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Utility Industry is a highly data intensive industry. Therefore Information Technology (IT) plays a key role in the functioning of the Utility in the areas of Asset Management and Customer Management. As Utilities are normally very large Enterprises, usage of Enterprise Resource Management Software Packages are widely prevalent.

For the purpose of the article we will restrict ourselves to the Electric Energy Utility Industry. The Utility Industry is either regulated or de-regulated. We can observe that, generally in countries which have developed economies and where there is not much of an energy deficit at present, the Utility Industry is de-regulated. In other countries it is mostly regulated.

De-regulation is characterised by competition in Energy Retail. De-regulation has introduced several market players such as:

Supplier – Commercial and Customer Care Service Provider

Distributor – Physical Infrastructure Provider for Energy Distribution

Meter Asset Provider – Metering Infrastructure Provider

Meter Reading Service Provider – Meter Reading Operations

The presence of several Market Players results in the un-avoidable large volume of data and information interactions between the different players.

Apart from this there is an increased volume of data due to the Real Time Pricing (RTP) tariffs. For handling the RTP tariffs, it is required to use interval meters which record consumption at regular intervals rather than once during every billing period. Typically the time intervals are 15 minutes, 30 minutes and one hour. The consumptions recorded at the various intervals needs to be multiplied with the prices prevailing at the corresponding intervals to arrive at the billing amount. Hence the data volume to be handled for billing processing is greatly increased. This is also one of the compelling reasons for the Utilities to go in for Smart Metering and Advanced Metering Infrastructure (AMI). The Utility companies are gearing up their IT Infrastructure to handle the increasing data.

Upgrading the IT infrastructure can only be only one part of the solution. It is need to be seen whether the data volume itself can be reduced in the first place without affecting the business objectives.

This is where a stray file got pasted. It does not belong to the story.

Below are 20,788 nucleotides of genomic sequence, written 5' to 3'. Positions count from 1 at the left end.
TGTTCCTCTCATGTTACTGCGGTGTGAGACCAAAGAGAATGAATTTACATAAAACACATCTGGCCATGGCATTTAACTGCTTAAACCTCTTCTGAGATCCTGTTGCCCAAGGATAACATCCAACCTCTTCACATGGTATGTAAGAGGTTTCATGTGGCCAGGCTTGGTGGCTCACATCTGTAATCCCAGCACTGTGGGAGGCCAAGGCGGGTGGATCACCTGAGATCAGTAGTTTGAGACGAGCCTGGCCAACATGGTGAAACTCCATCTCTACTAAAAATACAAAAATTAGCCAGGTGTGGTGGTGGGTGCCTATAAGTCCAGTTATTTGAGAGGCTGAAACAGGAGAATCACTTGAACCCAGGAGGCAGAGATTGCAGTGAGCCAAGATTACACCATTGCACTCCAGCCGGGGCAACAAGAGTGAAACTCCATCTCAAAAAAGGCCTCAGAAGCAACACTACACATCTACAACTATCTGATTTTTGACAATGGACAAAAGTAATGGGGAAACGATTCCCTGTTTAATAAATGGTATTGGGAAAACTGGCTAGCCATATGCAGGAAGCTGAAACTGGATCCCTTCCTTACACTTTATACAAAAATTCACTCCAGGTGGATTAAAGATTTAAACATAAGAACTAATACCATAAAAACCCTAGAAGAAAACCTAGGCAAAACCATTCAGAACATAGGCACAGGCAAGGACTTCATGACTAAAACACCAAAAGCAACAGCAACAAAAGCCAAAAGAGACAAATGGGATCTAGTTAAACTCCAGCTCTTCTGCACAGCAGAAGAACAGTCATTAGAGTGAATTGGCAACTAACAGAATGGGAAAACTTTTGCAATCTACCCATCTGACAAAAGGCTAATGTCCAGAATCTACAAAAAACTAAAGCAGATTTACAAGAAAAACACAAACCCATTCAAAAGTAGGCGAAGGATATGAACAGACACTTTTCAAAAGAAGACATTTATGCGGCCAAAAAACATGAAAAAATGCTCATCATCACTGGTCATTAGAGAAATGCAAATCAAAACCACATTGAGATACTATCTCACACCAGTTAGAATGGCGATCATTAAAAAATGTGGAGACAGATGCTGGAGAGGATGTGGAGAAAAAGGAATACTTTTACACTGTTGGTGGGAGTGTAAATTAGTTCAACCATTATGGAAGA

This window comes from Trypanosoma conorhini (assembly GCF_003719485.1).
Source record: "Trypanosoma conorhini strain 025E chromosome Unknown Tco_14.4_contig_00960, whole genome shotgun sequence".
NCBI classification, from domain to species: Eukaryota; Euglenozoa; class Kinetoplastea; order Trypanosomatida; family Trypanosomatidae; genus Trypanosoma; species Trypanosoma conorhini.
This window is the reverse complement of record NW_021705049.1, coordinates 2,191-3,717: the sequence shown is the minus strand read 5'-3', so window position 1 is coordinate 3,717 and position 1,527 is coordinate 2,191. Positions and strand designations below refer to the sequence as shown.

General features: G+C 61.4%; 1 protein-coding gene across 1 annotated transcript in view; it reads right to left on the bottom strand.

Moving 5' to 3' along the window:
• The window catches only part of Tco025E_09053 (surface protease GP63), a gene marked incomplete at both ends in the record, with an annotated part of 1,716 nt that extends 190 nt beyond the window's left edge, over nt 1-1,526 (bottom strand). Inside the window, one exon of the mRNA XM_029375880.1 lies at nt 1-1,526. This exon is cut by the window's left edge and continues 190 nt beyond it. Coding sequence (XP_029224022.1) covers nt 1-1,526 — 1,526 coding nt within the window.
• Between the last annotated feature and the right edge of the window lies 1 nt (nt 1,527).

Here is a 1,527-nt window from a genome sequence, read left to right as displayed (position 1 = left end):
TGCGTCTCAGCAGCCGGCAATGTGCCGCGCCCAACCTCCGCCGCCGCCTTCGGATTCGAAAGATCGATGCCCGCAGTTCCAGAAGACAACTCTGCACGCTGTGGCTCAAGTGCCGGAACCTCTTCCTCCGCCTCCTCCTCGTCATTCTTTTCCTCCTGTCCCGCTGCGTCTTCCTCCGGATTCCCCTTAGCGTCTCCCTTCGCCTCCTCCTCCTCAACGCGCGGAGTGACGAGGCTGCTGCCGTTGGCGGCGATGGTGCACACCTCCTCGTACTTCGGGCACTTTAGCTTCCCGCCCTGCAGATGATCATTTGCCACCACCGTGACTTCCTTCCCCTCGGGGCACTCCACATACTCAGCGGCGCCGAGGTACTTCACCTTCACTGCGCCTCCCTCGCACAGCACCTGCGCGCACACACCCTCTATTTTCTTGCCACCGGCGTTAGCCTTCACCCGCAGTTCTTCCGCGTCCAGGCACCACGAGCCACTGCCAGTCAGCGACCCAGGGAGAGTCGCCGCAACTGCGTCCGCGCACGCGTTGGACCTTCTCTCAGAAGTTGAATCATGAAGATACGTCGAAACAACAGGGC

Electricity is a commodity which inherently is not possible to economically store on a large scale for a longer duration. So generation and consumption have to balance each other instantaneously. This balance is reflected by a parameter called Electricity Grid Frequency. It is generally maintained at 50 Hz or 60 Hz depending on the country. Whenever the generation tends to become more than the consumption the Frequency increases and whenever the consumption tends to become more than the generation the frequency reduces. Both supply side and demand side management are done to maintain the grid stability.

Electricity prices tend to be high when demand exceeds supply and price tends to be low when demand is lessthan supply. In other words, it means the price tends to be low when frequency is high (demand < supply) and price tends to be high when frequency is low (demand > supply).

In the electrical industry there is a component called frequency based relays (FBR). FBRs can send signals based on the frequency of electricity they are subjected to. The strategy is to in-build the FBRs to the meters. Based on the frequency, it can be made to record the consumption at different registers in the meter. The consumption is segregated based on frequency.  This method eliminates the need to record, store and process the large volume of interval meter readings and time dependent prices.

We will call this methodology of billing as Frequency Based Billing (FBB). Another advantage of this innovative strategy is that it will help greatly in the Demand Side Management (DSM). For example, if a consumer is not willing to pay a higher price but can take a load shedding, then the FBR in the meter for such a consumer can be set up such that the FBR signals the power supply to be cut whenever the frequency goes below a pre-defined level (in situations where demand > supply in the grid). This is especially suitable for loads where reliability of supply is less important than the price of supply. On the other side, when a consumer for whom reliability of supply is more important than the price the FBR signals can be set such that the power is supplied at all frequencies (during all times irrespective of demand supply scenario prevailing in the grid).

The reduction in data volume gives additional advantages such as reduction in the sizing of the IT infrastructure, especially the database size for handling energy data. It will also reduce the complexity of the billing software required. As the data to be processed is reduced, the bill processing speed is also increased. A simple billing system is easy and cost-effective to built, maintain and run. With a simpler system, the time and resources for customer care will also be reduced. Further it is envisaged that FBR based meters will place a significantly lesser load on the communication network built under the Advanced Metering Infrastructure as the data volume is very less in comparison to the interval meter data.

In summary, the much simpler Frequency Based Billing is a very good alternative to the complex Real Time Pricing which Utilities can adopt and benefit.